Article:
In 2008 Google officially introduced one of its greatest features: as-you-type suggestions. It was initially based only on what people typed when searching for the same phrase as you were. It was an optional feature (you could switch it off easily using Google’s search settings).
Obviously, it was huge news for SEOs as search suggestions drastically affected the behavior of a user…
In 2010 suggestions were taken one step further when they started running Google Instant results.
With Google Instant, not only can you see search suggestions on the fly: You are actually performing a new search each time you are typing a new letter. Google Instant can be disabled, but Google Suggest has been a mandatory feature ever since.
It’s quite obvious Google is taking its Suggest feature very seriously and it’s quite obvious it’s a huge thing for SEOs!
(If you need a more detailed SEO history lesson, read my post at Threadwatch listing major events in search industry since 2007)
Understanding how search suggestions works is crucial for understanding how people search. So here you go…
There are (arguably) three types of Google search suggest results. Let’s look briefly at all three:
1. Traditional (Search/User-Based) Suggest Results
- Data source: User’s search behavior (The more people use a phrase when searching, the more chances it has to be suggested to other users)
- Match type: Exact
Google suggest is an awesome source of keyword research, brainstorming, content ideas, etc.
Here’s an old explanation from Google:
As you type into the search box, Google Suggest guesses what you’re typing and offers suggestions in real time. This is similar to Google’s “Did you mean?” feature that offers alternative spellings for your query after you search, except that it works in real time. For example, if you type “bass,” Google Suggest might offer a list of refinements that include “bass fishing” or “bass guitar.” Similarly, if you type in only part of a word, like “progr,” Google Suggest might offer you refinements like “programming,” “programming languages,” “progesterone,” or “progressive.” You can choose one by scrolling up or down the list with the arrow keys or mouse.
Note: Google Suggest now includes spelling corrections as well:
Useful: Empty space hack…
One limitation of Google Suggest is that it will always complete your phrase. What if you are stuck in-between your query? A cool hack is:
- Type your search phrase
- Come back in between
- Click “space” where you need more clues:
Mind that these suggestions may be different from user to use (based on the country you are in, device you are using, browser settings, etc). Related patent: Method and System for Autocompletion Using Ranked Results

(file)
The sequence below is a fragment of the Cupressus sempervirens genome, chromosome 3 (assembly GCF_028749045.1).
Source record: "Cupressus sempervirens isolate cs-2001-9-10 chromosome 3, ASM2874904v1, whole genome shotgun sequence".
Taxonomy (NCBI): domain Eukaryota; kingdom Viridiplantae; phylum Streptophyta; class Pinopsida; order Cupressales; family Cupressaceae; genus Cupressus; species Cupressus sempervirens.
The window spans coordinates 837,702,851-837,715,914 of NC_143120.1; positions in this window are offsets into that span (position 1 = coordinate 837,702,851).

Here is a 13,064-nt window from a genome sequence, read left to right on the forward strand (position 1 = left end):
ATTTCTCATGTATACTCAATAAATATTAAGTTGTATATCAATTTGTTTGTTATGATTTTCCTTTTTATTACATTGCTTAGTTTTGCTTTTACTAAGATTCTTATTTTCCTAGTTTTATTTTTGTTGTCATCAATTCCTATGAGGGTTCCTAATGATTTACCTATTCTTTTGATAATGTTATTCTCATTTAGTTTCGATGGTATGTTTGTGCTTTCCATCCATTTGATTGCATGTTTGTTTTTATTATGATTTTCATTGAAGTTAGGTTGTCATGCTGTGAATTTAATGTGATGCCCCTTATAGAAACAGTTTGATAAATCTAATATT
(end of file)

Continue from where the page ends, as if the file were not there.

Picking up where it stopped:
Search suggestions may also include less popular phrases from your own search history if you are signed in to Google…
In addition, Google+ profiles can sometimes appear in autocomplete when you search for a person’s name. Related patent: Textual Disambiguation Using Social Connections
2. Partial Suggestions
- Data source: User’s search behavior
- Match type: Partial
Sometimes Google would suggest a word that’s related to the last word in the phrase, NOT the whole phrase.
For example, in the screenshot below, the word “tactics” relates to “blogging”, NOT the whole “local blogging” phrase:
Google’s official explanation of these (from the FAQ):
For certain queries, Google will show separate predictions for just the last few words. Below the word that you’re typing in the search box, you’ll see a smaller drop-down list containing predictions based only on the last words of your query. While each prediction shown in the drop-down list has been typed before by Google users or appears on the web, the combination of your primary text along with the completion may be unique.
3. Resource-Based (or Index/Document-Based) Suggestions
- Data source: Google’s index
- Match type: Partial
Sometimes, when you are searching for something long and weird, Google has no search data to help you. But it may go to its document index on the fly, find something similar from there and suggest you that. These are unofficially called resource-based suggestions:
Here’s the exact-match search for it:
Googlesystem explains this type very nicely: when Google doesn’t have a good suggestion, it will try to generate one based on popular n-grams from web pages. Important thing is that these also affect Google Instant and thus some of the long-tail phrases that may lead (or fail to lead) people to your site.
Are you aware of more Google Suggest types? Please share them in the comments below!